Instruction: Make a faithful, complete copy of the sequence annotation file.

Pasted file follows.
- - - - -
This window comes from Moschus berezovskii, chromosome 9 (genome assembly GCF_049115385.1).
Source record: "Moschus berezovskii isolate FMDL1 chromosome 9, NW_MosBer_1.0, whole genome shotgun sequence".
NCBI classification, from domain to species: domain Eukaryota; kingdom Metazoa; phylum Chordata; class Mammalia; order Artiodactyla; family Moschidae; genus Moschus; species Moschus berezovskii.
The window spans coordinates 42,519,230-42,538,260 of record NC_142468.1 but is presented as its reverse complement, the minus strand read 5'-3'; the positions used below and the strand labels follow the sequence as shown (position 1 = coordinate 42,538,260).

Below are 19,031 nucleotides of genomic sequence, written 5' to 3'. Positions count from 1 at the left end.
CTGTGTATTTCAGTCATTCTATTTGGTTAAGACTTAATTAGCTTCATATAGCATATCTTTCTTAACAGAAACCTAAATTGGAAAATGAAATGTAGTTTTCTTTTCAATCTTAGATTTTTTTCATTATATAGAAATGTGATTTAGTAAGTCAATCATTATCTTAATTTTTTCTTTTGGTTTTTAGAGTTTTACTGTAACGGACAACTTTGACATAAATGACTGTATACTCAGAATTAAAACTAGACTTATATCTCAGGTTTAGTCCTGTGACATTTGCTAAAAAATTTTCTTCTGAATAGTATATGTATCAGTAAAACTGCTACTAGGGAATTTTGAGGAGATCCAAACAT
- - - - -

This window comes from Moschus berezovskii, chromosome 9 (genome assembly GCF_049115385.1).
Source record: "Moschus berezovskii isolate FMDL1 chromosome 9, NW_MosBer_1.0, whole genome shotgun sequence".
NCBI classification, from domain to species: domain Eukaryota; kingdom Metazoa; phylum Chordata; class Mammalia; order Artiodactyla; family Moschidae; genus Moschus; species Moschus berezovskii.
The window spans coordinates 42,519,230-42,538,260 of record NC_142468.1 but is presented as its reverse complement, the minus strand read 5'-3'; the positions used below and the strand labels follow the sequence as shown (position 1 = coordinate 42,538,260).

Below are 19,031 nucleotides of genomic sequence, written 5' to 3'. Positions count from 1 at the left end.
CTGTGTATTTCAGTCATTCTATTTGGTTAAGACTTAATTAGCTTCATATAGCATATCTTTCTTAACAGAAACCTAAATTGGAAAATGAAATGTAGTTTTCTTTTCAATCTTAGATTTTTTTCATTATATAGAAATGTGATTTAGTAAGTCAATCATTATCTTAATTTTTTCTTTTGGTTTTTAGAGTTTTACTGTAACGGACAACTTTGACATAAATGACTGTATACTCAGAATTAAAACTAGACTTATATCTCAGGTTTAGTCCTGTGACATTTGCTAAAAAATTTTCTTCTGAATAGTATATGTATCAGTAAAACTGCTACTAGGGAATTTTGAGGAGATCCAAACAT